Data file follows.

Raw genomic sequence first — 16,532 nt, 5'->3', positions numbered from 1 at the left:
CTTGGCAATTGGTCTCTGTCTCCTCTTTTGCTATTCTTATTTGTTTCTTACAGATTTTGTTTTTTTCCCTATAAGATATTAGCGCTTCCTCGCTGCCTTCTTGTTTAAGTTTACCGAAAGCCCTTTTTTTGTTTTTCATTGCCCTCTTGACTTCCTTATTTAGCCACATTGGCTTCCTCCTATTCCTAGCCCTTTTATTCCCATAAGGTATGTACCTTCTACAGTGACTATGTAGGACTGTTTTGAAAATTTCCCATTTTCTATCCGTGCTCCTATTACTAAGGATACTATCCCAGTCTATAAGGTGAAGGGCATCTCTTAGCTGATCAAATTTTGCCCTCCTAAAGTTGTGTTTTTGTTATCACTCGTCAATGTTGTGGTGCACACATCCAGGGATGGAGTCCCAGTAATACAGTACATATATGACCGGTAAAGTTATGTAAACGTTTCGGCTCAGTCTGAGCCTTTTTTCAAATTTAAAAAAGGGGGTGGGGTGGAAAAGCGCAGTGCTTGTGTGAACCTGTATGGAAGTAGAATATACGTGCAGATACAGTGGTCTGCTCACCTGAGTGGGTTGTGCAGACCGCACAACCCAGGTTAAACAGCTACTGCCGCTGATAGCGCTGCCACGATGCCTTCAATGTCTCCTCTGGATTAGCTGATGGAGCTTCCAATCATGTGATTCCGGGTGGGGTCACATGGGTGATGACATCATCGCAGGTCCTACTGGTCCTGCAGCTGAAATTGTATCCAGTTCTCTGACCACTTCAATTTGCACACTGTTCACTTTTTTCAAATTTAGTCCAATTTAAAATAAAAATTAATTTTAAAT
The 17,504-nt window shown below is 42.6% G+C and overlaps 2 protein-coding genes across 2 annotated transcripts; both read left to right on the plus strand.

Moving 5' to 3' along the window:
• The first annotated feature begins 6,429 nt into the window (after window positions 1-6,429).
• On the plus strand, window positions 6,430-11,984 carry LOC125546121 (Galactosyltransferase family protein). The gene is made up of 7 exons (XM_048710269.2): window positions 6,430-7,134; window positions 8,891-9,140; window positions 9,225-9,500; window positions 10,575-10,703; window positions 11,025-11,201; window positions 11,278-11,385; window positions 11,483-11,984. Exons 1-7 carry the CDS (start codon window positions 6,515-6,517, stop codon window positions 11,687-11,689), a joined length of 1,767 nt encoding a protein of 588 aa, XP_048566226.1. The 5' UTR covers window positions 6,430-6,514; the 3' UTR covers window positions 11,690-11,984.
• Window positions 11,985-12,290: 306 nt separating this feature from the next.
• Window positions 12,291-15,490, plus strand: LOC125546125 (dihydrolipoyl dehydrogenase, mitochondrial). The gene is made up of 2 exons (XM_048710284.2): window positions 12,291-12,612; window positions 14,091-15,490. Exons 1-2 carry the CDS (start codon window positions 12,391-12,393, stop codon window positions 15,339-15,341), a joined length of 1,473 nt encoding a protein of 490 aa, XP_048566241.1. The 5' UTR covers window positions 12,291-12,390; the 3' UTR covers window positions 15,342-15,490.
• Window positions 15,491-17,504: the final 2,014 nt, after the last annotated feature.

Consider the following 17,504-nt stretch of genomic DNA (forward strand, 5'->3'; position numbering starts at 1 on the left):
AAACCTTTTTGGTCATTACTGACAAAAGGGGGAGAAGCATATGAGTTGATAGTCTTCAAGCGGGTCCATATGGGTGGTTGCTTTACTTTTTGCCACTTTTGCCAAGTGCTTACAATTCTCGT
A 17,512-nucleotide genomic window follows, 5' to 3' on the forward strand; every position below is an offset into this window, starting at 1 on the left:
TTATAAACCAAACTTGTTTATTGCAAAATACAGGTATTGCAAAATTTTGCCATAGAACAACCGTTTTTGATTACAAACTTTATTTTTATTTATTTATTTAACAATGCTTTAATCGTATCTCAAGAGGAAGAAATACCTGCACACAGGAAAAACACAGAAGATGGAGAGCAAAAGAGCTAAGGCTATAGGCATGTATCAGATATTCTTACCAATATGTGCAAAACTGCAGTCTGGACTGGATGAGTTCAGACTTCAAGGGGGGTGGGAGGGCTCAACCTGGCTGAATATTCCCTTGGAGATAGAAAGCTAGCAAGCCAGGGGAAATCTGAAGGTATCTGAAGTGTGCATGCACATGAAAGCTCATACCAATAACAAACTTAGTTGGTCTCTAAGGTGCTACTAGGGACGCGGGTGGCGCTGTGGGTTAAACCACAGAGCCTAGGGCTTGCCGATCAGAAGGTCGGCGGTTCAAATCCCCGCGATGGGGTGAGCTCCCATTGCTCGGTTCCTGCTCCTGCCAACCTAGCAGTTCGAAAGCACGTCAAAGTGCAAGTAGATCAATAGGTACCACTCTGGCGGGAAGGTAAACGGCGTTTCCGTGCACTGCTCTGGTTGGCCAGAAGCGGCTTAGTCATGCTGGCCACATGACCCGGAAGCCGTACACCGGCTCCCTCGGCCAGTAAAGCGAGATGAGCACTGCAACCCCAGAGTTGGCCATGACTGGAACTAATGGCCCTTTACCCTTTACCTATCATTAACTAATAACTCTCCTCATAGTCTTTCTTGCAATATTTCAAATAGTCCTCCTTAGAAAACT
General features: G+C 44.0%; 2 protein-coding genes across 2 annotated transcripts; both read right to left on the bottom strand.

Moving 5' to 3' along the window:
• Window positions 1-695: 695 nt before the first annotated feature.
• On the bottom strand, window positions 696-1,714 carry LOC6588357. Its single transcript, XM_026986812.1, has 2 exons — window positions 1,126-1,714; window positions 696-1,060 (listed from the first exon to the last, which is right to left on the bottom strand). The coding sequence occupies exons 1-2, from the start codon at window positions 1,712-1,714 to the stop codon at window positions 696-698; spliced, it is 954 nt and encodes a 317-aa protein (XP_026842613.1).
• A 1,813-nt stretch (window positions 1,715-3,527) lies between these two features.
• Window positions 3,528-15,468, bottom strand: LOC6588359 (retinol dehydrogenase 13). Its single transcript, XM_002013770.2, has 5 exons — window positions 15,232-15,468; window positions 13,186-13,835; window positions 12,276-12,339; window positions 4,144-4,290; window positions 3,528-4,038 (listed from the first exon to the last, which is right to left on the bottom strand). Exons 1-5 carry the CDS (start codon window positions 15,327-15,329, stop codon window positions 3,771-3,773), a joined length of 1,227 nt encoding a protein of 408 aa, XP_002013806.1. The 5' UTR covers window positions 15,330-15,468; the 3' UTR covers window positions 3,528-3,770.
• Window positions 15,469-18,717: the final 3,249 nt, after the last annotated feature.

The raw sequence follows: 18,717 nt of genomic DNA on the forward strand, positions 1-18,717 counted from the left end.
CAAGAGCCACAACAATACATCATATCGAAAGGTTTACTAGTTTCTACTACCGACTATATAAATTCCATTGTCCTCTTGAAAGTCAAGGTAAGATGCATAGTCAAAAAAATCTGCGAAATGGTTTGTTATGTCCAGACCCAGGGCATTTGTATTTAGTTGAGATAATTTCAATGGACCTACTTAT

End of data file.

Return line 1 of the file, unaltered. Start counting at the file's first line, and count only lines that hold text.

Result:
Raw genomic sequence first — 16,532 nt, 5'->3', positions numbered from 1 at the left: